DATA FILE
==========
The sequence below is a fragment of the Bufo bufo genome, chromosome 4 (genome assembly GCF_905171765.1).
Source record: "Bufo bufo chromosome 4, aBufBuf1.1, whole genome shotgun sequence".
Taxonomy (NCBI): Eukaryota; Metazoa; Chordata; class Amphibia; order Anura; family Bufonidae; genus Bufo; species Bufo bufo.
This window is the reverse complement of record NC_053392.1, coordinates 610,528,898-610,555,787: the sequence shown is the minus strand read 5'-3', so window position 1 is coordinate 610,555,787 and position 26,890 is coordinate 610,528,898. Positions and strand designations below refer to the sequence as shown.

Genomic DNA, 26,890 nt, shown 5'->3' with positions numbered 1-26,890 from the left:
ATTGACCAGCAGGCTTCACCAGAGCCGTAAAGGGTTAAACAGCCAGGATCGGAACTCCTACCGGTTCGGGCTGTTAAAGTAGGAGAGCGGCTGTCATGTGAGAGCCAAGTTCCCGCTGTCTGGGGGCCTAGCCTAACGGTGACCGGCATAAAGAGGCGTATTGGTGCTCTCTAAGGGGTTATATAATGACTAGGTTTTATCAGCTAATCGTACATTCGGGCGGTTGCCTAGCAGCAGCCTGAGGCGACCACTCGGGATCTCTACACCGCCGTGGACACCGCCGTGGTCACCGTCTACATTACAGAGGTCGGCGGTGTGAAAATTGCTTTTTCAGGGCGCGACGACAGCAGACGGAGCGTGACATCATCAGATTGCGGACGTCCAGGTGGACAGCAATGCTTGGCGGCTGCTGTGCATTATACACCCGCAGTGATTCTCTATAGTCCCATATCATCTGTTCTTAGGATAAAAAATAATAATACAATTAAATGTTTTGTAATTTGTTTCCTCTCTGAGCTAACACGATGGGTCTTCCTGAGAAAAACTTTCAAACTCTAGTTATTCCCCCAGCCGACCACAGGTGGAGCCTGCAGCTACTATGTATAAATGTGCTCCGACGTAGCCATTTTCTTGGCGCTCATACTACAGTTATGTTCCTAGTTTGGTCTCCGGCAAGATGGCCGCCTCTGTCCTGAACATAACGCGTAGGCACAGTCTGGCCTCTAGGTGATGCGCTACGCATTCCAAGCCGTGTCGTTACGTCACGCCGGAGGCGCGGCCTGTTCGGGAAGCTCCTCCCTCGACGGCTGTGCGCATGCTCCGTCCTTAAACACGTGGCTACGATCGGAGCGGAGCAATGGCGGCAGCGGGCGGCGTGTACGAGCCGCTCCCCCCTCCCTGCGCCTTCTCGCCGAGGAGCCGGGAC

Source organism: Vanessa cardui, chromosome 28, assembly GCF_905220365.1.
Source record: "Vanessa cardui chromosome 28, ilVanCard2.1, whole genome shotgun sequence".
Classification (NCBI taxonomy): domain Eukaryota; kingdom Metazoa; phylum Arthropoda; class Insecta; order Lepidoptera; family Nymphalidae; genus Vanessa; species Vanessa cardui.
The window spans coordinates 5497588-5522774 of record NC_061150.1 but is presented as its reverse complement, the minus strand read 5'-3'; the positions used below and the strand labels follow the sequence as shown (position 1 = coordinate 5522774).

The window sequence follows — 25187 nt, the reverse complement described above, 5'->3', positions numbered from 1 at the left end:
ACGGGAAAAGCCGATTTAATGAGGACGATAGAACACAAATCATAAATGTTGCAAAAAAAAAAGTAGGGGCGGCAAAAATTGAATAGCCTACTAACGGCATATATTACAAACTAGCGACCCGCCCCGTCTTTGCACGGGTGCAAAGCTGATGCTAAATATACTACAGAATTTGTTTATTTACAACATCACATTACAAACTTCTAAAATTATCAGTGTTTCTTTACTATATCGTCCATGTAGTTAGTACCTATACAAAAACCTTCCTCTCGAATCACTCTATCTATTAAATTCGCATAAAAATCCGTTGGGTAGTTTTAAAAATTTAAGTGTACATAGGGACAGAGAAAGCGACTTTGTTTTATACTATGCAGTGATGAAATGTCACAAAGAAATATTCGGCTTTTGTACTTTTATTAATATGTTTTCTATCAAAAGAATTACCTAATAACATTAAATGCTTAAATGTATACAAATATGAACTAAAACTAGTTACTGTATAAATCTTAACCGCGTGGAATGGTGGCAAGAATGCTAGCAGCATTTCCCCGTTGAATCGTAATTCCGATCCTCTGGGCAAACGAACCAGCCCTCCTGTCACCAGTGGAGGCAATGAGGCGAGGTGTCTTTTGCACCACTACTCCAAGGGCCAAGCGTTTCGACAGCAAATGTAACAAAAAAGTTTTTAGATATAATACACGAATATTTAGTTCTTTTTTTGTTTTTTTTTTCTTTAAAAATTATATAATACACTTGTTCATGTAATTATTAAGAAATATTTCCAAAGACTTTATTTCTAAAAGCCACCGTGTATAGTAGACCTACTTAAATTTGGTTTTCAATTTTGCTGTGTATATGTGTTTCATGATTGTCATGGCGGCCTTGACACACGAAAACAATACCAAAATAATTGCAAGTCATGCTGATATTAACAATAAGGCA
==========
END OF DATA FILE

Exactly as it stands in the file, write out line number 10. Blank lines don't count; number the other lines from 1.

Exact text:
The window spans coordinates 5497588-5522774 of record NC_061150.1 but is presented as its reverse complement, the minus strand read 5'-3'; the positions used below and the strand labels follow the sequence as shown (position 1 = coordinate 5522774).